more » ... o provide new insight of polyphase metamorphism in the two 28 different basement units of the SSZ, the lower Galeh-Doz orthogneiss and higher Amphibolite-29 Metagabbro units. In the Amphibolite-Metagabbro unit, staurolite micaschist underwent a 30 prograde P-T evolution from 640 ± 20 °C/6.2 ± 0.8 kbar in garnet cores (M1) to 680 ± 20 °C/7.2 31 ± 1.0 kbar in garnet rims (M2). Three Th-U-Pb monazite ages of 306  5 Ma, 322  28 Ma 32 and 336  39 Ma from the garnet-micaschists testify the Carboniferous age of M1 33 metamorphism. In the same unit, the metagabbro records P-T conditions of 4.0 ± 0.8 kbar and 34 580 ± 50 °C in the (magmatic) amphibole core (Late Carboniferous intrusion) to 7.5 ± 0.7 kbar 35 and 700 ± 20 °C in the amphibole rim indicating a prograde P-T path during subsequent burial 36 (M1). New 40 Ar/ 39 Ar dating of white mica from the staurolite micaschist yielded a staircase 37 pattern ranging from 36 ± 12 Ma to 170 ± 2 Ma. This implies polymetamorphism with a 38 minimum Late Jurassic cooling age through the Ar retention temperature of ca. 425 ± 25 °C 39 after M2 metamorphism and a Paleogene low-grade metamorphic overprint (M3), while 40 40 Ar/ 39 Ar white mica dating of garnet micaschist yielded a plateau age of 137.84 ± 0.65 Ma. 41 We therefore interpret the amphibolite-grade metamorphism M2 to have predated 170 Ma and 42 is likely between 180 and 200 Ma. Furthermore, it is overprinted at about 36 Ma under 43 retrogressive low-grade M3 metamorphism (at temperatures of ~ 350-240 °C) during final 44 shortening and exhumation. In the underlying Galeh-Doz unit, the Panafrican granitic 45 orthogneiss intruded at P-T conditions of 3.2 ± 4 kbar and 700 ± 20 °C, then it was 46 3 metamorphosed and deformed at 600 ± 50 °C and 2.0 ± 0.8 kbar (metamorphic stage M1) prior 47 to Late Carboniferous intrusion of mafic dykes. 40 Ar/ 39 Ar dating of amphibole from the Galeh-48 Doz orthogneiss gave plateau-like steps between 260 and 270 Ma, representing the age of 49 cooling through ca. 500 °C after the M1 metamorphic event. Interestingly, the results of this 50 study demonstrate polyphase metamorphic histories in both the Galeh-Doz orthogneiss and 51 Amphibolite-Metagabbro units at different P-T conditions and final thick-skinned Paleogene 52 emplacement of these units over the underlying low-grade metamorphic June Complex. Our 53 findings suggest that both units are affected by high-T/low-P Late Carboniferous orogenic 54 metamorphism along with the bimodal magmatism, as result of rifting. We propose that the 55 Early Jurassic amphibolite-grade M2 metamorphism of the SSZ is correlated with the initia l 56 subduction of the Neotethyan Ocean. Eventually, the investigated units reflect various stages 57 of a Wilson cycle, from rifting to initiation of the subduction in final plate collision. 58 59 62 63 65 high-pressure metamorphic relics are overprinted by collision-related Barrovian-type 66 metamorphism (e.g., Bousquet et al., 2008; Smye et al., 2011). Major metamorphic zones in 67 mountain belts result from several geodynamic processes such as the subduction and obduction 68 of oceanic lithosphere (e.g., Monié and Agard, 2009), subduction and subsequent exhumatio n 69 of the lower plate passive continental margin during collision and by collisional re-equilibra tio n 70 processes, e.g. by slab delamination or slab break-off (e.g., von Blanckenburg and Davis, 1995; 71 4 Mahéo et al., 2002; Keskin, 2003; Ustaszewski et al., 2010; Agard et al., 2011; Vissers et al., 72 2015). These metamorphic zones exposed in the interior of the orogen are exhumed by a number 73 of late-stage tectonic processes including horizontal and/or vertical extrusion, channel flow and 74 thrusting over marginal lower grade metamorphic or unmetamorphic rock successions (e.g., 75 Monié and Agard, 2009). A good example for all these processes is represented by the 76 Austroalpine unit of European Eastern Alps with Cretaceous-aged eclogite facies 77 metamorphism (including the type locality of eclogites, Haüy, 1822; Miller, 1990), which is 78 overprinted by retrogressive amphibolite facies metamorphism (e.g., Thöni and Jagoutz, 1992; 79 Janák et al., 2015) putting the question on the nature of heat sources for this specific case as 80 well as in general for units with a similar metamorphic evolution (Stüwe, 1998, Willingsho fer 81 et al., 1999). Detailed investigations revealed an even older stage of metamorphism, namely 82 rift-related temperature-dominated metamorphism due to lithospheric extension at the 83 beginning of the Wilson-cycle (Gaidies et al., 2008; Schuster and Stüwe, 2008; Thöni and 84 Miller, 2009). Basement metamorphic rocks from old orogens experienced polymetamorp his m 85 in subduction-to-collision orogens and young active margins. In the case of the Austroalp ine 86 unit of Eastern Alps, this older metamorphism is mostly Variscan (Neubauer et al., 1999). 87 Consequently, for understanding the tectonothermal evolution of orogens, the differe nt 88 metamorphic stages must be recognized, and one of the most useful methods to determine the 89 P-T-t history of metamorphic terranes is petrochronological investigations (e.g., Kohn, 2016; 90 Engi et al., 2017). Sirjan zone (SSZ) extends over 1500 km, with a width of 150-200 km, is located at the 95 northeastern margin of the Zagros fold-thrust belt and contains the metamorphic core of the 96 Zagros mountain belt (Fig. 1). The SSZ is a polyphase metamorphic terrane that experienced 97 several episodes of poorly dated deformation and associated metamorphism between Early 98 Jurassic and early Late Cretaceous. The basement comprises of Panafrican granites and is 99 mainly affected by magmatism during Middle-Late Jurassic times and Early Jurassic high-100 pressure metamorphism (Mohajjel and Fergusson, 2000; Mohajjel et al., 2003; Hassanzadeh et 101 al., 2008; Davoudian et al., 2016; Fergusson et al., 2016; Hassanzadeh and Wernicke, 2016). 102 The metamorphic grade within the SSZ ranges from greenschist to amphibolite facies 103 conditions. In one location an eclogite crops out that is Jurassic in age (Davoudian et al., 2016). 104 However, the tectono-metamorphic evolution and the ultimate driver of metamorphism remain 105 enigmatic, and despite extensive previous geochronological work, the age relationships across 106 the SSZ are still poorly resolved. Recent observations show polyphase Mesozoic 107 metamorphism in Permian to Early Mesozoic cover successions (Monfaredi et al., 2020).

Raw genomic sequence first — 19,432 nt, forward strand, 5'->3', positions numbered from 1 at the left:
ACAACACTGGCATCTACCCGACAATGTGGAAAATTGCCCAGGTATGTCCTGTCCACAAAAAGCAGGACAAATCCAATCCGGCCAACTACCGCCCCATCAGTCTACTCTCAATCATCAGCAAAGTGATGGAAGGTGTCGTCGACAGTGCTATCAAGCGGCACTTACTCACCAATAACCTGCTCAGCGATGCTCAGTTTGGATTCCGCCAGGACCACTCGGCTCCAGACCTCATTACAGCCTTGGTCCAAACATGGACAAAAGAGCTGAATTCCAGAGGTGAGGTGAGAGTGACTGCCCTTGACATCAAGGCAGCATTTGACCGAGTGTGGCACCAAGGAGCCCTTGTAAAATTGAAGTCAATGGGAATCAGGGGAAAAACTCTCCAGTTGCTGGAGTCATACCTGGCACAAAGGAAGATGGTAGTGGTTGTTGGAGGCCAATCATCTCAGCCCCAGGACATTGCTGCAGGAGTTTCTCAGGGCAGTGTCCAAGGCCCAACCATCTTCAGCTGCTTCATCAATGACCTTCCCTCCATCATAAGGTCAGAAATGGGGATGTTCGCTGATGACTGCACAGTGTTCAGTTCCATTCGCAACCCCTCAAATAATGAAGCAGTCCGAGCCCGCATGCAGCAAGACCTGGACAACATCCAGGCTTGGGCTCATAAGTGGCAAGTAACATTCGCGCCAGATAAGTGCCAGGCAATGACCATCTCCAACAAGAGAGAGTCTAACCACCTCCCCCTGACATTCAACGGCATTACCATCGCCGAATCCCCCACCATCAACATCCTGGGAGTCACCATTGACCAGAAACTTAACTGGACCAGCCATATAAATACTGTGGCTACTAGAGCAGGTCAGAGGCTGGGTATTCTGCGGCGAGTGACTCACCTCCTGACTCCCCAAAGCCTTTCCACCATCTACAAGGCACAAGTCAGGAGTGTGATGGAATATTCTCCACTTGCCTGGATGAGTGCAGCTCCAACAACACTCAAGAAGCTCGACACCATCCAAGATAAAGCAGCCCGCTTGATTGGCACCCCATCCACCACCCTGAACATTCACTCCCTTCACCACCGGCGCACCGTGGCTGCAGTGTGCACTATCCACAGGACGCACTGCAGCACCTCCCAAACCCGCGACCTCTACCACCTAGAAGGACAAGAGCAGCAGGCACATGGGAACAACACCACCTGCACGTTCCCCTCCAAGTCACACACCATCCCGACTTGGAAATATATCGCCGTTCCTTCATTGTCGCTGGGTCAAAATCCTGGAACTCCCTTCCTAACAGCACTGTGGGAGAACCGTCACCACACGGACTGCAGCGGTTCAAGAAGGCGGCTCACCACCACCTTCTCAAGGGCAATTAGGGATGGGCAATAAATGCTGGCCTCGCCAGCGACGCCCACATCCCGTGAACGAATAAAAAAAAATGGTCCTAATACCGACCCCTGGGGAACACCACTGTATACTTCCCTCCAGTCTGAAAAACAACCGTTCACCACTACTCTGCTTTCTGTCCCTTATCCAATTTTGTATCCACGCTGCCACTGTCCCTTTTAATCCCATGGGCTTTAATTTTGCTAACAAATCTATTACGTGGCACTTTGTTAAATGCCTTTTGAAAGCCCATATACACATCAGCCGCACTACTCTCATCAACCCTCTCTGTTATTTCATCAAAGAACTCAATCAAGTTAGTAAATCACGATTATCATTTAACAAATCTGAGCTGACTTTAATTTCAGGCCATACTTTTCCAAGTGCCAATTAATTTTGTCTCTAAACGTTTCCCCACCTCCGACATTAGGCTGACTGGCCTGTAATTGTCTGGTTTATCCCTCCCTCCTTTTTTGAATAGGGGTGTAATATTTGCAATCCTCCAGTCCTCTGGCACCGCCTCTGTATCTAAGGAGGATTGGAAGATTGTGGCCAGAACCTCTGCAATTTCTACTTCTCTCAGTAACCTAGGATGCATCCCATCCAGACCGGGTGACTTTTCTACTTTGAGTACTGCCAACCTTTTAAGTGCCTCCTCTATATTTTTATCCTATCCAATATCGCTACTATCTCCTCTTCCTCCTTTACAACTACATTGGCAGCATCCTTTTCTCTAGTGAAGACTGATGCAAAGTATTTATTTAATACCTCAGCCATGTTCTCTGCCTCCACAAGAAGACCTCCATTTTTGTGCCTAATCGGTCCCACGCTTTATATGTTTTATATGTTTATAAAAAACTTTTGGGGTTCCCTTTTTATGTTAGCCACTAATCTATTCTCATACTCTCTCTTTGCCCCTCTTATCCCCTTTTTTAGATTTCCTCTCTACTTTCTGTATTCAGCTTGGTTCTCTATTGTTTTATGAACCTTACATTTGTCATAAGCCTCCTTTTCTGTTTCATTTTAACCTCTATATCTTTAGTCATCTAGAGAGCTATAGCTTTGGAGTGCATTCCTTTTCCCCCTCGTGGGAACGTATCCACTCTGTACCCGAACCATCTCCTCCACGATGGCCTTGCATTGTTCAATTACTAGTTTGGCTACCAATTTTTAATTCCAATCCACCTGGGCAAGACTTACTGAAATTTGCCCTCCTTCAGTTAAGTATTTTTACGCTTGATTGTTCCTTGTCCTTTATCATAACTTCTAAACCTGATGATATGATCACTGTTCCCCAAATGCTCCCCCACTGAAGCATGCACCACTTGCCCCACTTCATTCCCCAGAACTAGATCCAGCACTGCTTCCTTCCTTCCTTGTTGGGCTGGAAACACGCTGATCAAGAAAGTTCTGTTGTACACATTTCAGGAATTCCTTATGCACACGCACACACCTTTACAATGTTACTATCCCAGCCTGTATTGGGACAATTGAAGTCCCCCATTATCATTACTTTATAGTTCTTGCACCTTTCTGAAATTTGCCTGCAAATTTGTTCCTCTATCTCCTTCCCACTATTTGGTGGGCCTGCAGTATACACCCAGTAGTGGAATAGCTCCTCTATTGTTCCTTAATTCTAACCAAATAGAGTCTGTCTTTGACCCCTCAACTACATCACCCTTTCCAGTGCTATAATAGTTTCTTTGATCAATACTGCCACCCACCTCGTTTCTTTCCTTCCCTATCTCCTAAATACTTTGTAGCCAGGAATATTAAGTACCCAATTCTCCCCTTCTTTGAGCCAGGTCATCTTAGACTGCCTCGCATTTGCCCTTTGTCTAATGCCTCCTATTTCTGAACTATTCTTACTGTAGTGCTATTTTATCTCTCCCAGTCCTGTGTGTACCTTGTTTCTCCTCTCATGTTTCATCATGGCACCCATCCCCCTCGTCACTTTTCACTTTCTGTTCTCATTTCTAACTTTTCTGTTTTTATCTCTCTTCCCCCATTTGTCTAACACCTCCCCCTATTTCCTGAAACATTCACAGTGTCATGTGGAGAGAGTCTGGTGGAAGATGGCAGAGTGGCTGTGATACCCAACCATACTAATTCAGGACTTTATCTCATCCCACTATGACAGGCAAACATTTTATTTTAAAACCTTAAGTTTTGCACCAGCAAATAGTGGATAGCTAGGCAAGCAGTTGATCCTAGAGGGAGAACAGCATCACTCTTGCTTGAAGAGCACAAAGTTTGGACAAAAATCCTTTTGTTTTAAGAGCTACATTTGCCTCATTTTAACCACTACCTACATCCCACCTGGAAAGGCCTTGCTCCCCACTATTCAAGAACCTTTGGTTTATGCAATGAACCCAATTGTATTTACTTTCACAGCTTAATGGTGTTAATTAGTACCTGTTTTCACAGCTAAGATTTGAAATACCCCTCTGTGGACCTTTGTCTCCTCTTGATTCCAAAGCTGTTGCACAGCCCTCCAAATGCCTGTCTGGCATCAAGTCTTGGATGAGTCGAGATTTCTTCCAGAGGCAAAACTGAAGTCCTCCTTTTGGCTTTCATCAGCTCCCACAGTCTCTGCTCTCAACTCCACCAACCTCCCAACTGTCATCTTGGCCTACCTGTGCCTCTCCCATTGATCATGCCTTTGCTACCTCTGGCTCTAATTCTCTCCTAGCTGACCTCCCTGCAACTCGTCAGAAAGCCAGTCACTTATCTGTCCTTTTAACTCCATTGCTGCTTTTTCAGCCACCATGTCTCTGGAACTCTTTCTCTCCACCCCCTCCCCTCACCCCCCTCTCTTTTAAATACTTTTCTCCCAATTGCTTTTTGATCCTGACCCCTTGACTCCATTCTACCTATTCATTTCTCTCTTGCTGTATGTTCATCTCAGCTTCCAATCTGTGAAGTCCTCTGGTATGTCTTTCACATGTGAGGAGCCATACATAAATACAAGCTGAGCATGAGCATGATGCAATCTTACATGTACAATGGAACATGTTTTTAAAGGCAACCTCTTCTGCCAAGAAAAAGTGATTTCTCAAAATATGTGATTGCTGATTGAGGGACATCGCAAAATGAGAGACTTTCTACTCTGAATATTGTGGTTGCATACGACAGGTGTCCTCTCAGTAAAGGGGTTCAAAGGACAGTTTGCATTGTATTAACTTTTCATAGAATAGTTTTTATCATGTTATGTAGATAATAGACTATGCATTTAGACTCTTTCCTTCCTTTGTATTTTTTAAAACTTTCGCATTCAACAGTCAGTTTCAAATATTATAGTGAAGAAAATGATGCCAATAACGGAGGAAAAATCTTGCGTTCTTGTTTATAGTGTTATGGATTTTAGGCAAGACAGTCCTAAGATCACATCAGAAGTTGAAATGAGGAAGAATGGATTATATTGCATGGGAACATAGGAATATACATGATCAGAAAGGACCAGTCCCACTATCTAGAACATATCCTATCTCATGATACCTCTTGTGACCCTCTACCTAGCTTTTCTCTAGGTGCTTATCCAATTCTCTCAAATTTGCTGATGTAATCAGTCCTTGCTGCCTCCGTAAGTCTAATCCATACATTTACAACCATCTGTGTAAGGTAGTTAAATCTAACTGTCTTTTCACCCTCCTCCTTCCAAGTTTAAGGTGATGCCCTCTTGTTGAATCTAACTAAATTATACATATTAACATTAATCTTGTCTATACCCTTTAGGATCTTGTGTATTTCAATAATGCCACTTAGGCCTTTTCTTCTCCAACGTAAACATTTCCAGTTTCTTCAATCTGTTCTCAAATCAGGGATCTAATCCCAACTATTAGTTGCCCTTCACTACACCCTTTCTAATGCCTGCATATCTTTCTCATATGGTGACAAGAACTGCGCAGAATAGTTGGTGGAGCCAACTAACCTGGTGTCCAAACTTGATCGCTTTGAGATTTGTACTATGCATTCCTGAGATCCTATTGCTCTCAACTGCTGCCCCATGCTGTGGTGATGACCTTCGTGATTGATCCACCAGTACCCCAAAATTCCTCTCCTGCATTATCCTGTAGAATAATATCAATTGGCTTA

doi:10.1016/j.gsf.2021.101272 fatcat:yaupd5ikcjbhxni6o4p34hy4ge